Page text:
Petrology And Thermal Structure Of The Hawaiian Plume

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  • 1. Author: Claude Herzberg Speaker: Jingyu Li
  • 2.
    • Peridotite or pyroxenite/eclogite
    • Parameterization of melting experiments on peridotite with glass analyses from Hawaii Scientific Deep Project 2 on Mauna Kea volcano
  • 3.
    • Small population of the core samples had fractioned from a peridotite-source primary lava
      • Deficient in CaO and enriched in NiO
    • Most lavas, by experiment, were produced by melting of garnet pyroxenite
      • Formed in the second stage by reaction of peridotite with partial melts of subducted oceanic crust
  • 4.
    • Pyroxenite occurs in a host peridotite and both contribute to melt production
    • Primary magma compositions vary down the drill core
    • Temperature variations within the underlying mantle plume
  • 5.
    • Low in SiO2
    • High in SiO2
      • (both low in CaO, abundant, in both whole rocks and glasses)
    • Low in SiO2 and high in CaO & K2O
      • (rarely found as glasses at 1800 mbsl)
    • A fourth at 2233 mbsl high in alkalis (not in this picture?)
  • 6.
    • A primary magma: a partial melt of a mantle source
  • 7.
    • Herzberg and O’Hara method
    • Similar to those for other picrites and komatiites, with CaO, MgO, and SiO2
    • But Mauna Kea has more TiO2, K2O, and other incompatible elements
  • 8.
    • CaO contents of accumulated fractional melts of mantle peridotite do not change much over a wide range of initial and final melting pressures within the garnet lherzolite stability field
  • 9.
    • A source of long-term light rare-earth elements depletion
    • Peridotite source might also be depleted in CaO and Al2O3
  • 10.
    • CaO of parental magmas: estimated 8.6~8.9% (ref)
    • Less than 10% CaO in peridotite partial melts
    • A normal peridotite source is inconsistent with these low-CaO contents
    • Augite crystallization (Supports): only when the parental magma evolves by olivine fractionation to about 7.5% MgO
    • A pyroxenite source was an alternative, because the Ni contents are higher than expected for a peridotite source. (ref)
  • 11.
  • 12.
    • HSDP glasses with >7.5% MgO exhibit no signs of augite or plagioclase fractionation
    • Similar to partial melts of Fo90.5 olivine (ref)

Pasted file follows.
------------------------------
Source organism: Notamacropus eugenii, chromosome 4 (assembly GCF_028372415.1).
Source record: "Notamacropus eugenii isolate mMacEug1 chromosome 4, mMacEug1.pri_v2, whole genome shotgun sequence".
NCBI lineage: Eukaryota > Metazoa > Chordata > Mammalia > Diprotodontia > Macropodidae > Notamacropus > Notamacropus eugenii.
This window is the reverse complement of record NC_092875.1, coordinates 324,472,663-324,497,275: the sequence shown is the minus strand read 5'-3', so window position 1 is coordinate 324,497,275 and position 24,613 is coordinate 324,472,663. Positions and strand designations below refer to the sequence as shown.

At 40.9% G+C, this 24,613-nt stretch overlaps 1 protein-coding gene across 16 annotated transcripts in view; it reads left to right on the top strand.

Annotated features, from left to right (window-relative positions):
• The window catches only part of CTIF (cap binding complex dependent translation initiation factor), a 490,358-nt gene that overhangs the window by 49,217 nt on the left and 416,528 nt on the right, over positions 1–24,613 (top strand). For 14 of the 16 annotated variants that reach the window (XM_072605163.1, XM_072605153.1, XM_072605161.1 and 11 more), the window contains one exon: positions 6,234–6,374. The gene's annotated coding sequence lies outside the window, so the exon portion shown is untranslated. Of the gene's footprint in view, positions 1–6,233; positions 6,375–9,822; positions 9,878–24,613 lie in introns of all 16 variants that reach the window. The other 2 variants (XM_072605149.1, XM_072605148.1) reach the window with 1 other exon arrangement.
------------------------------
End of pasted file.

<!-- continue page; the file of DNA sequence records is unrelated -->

• No change in primary magma composition during transit from the mantle to the crust
  • 13.
    • High-SiO2 : SiO2-rich side of the thermal divide
    • Low-SiO2: olivine-rich side of the thermal divide
    • The seperation indicates that they are partial melts of garnet pyroxenite
    • Models of pyroxenite within a peridotite matrix for Hawaii, and melt production from both sources.
  • 14.
  • 15.
    • Imcreasingly similar with increasing temperature
    • Obvious in glass data
    • No such behavior in the whole rock
  • 16.
    • Hottest magmas: 2100 mbsl, where low- and high- SiO2 are most similar
    • Small variations in Al2O3 are responsible for the variable and noisy MgO signal
  • 17.
    • A constant source temperature at any specific level in the core, but temperate-induced changes with time
    • Peridotite-source melts appear briefly at about 1800 mbsl and 3GPa, liquidus temperature of 1550℃ and potential temperature of 1550 ℃
    • Pyroxenite source temperature variations translate to potential temperatures of 1500~1550℃
    • Temperatures are 1470~1500 ℃ at 3GPa peridotite, and 1560~1580 ℃ near the thermal divide
    • Possible for pyroxenite melts with compositions along the cotectic [] and near the thermal divide to be hotter than peridotite melts
  • 18.
    • The Hawaiian tholeiites cannot be single-stge partial melts of an original basaltic crustal protolith of bimineralic eclogite or quartz/coesite eclogite at 3.0-3.5GPa
      • (Too high in NiO and MgO, and too low in SiO2 and Al2O3)
    • Pyroxenite source forms in a second stage by melt-rock reaction (ref)
      • Quartz eclogite melt at 3GPa and about 1315 ℃
      • SiO2-rich melts can react with the peridotite host to produce opx+cpx+gt
      • Primary magmas will form at contact with cpx and gt where the temperatures are at a minimum on the cotectic [L+opx+cpx+gt]
  • 19.
    • Key for a general understanding of melt production in lithologically heterogeneous mantle
    • Pyroxenite melts with SiO2-rich are unique to the shield-building lavas of Hawaii
    • The phase diagram requires a substantial role for SiO2-rich basaltic oceanic crust
    • Supports the suggestions that recycled crust is organized in large bodies, reconstructed as pyroxenite
    • Oceanic crust has been subducted, stirred, stretched and returned in a plume with its fine structure roughly preserved as geochemical heterogeneities in Hawaiian vocanoes